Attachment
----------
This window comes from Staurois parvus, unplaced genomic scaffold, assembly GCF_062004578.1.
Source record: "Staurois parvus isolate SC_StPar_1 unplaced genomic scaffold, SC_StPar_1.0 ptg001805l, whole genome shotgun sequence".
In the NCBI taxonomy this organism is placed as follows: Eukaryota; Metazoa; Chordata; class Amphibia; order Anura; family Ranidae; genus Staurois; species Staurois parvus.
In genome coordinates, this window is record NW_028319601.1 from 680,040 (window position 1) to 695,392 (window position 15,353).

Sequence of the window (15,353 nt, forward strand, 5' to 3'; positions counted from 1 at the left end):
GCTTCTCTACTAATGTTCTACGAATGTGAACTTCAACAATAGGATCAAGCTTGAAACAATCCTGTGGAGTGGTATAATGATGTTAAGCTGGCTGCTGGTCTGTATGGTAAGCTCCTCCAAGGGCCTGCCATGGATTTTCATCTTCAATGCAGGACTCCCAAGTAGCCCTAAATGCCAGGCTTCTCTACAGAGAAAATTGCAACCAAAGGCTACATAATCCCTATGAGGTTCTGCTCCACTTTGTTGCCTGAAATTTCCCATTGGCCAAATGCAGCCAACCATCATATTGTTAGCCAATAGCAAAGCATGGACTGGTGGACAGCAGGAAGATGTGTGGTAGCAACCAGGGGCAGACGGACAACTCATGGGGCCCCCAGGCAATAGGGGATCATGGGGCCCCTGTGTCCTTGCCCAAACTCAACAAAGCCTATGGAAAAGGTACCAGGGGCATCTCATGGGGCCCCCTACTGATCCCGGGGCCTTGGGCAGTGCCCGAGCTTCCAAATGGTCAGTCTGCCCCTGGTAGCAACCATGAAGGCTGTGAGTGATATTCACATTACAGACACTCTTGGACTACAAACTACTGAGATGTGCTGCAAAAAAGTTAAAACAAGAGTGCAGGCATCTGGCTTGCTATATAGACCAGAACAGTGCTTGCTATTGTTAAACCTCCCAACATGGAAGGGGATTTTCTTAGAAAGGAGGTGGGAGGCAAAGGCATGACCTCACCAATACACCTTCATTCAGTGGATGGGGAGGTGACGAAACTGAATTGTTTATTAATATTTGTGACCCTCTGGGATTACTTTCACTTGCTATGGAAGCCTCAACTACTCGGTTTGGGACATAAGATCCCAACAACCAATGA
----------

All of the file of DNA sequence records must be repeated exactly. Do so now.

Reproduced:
This window comes from Staurois parvus, unplaced genomic scaffold, assembly GCF_062004578.1.
Source record: "Staurois parvus isolate SC_StPar_1 unplaced genomic scaffold, SC_StPar_1.0 ptg001805l, whole genome shotgun sequence".
In the NCBI taxonomy this organism is placed as follows: Eukaryota; Metazoa; Chordata; class Amphibia; order Anura; family Ranidae; genus Staurois; species Staurois parvus.
In genome coordinates, this window is record NW_028319601.1 from 680,040 (window position 1) to 695,392 (window position 15,353).

Sequence of the window (15,353 nt, forward strand, 5' to 3'; positions counted from 1 at the left end):
GCTTCTCTACTAATGTTCTACGAATGTGAACTTCAACAATAGGATCAAGCTTGAAACAATCCTGTGGAGTGGTATAATGATGTTAAGCTGGCTGCTGGTCTGTATGGTAAGCTCCTCCAAGGGCCTGCCATGGATTTTCATCTTCAATGCAGGACTCCCAAGTAGCCCTAAATGCCAGGCTTCTCTACAGAGAAAATTGCAACCAAAGGCTACATAATCCCTATGAGGTTCTGCTCCACTTTGTTGCCTGAAATTTCCCATTGGCCAAATGCAGCCAACCATCATATTGTTAGCCAATAGCAAAGCATGGACTGGTGGACAGCAGGAAGATGTGTGGTAGCAACCAGGGGCAGACGGACAACTCATGGGGCCCCCAGGCAATAGGGGATCATGGGGCCCCTGTGTCCTTGCCCAAACTCAACAAAGCCTATGGAAAAGGTACCAGGGGCATCTCATGGGGCCCCCTACTGATCCCGGGGCCTTGGGCAGTGCCCGAGCTTCCAAATGGTCAGTCTGCCCCTGGTAGCAACCATGAAGGCTGTGAGTGATATTCACATTACAGACACTCTTGGACTACAAACTACTGAGATGTGCTGCAAAAAAGTTAAAACAAGAGTGCAGGCATCTGGCTTGCTATATAGACCAGAACAGTGCTTGCTATTGTTAAACCTCCCAACATGGAAGGGGATTTTCTTAGAAAGGAGGTGGGAGGCAAAGGCATGACCTCACCAATACACCTTCATTCAGTGGATGGGGAGGTGACGAAACTGAATTGTTTATTAATATTTGTGACCCTCTGGGATTACTTTCACTTGCTATGGAAGCCTCAACTACTCGGTTTGGGACATAAGATCCCAACAACCAATGA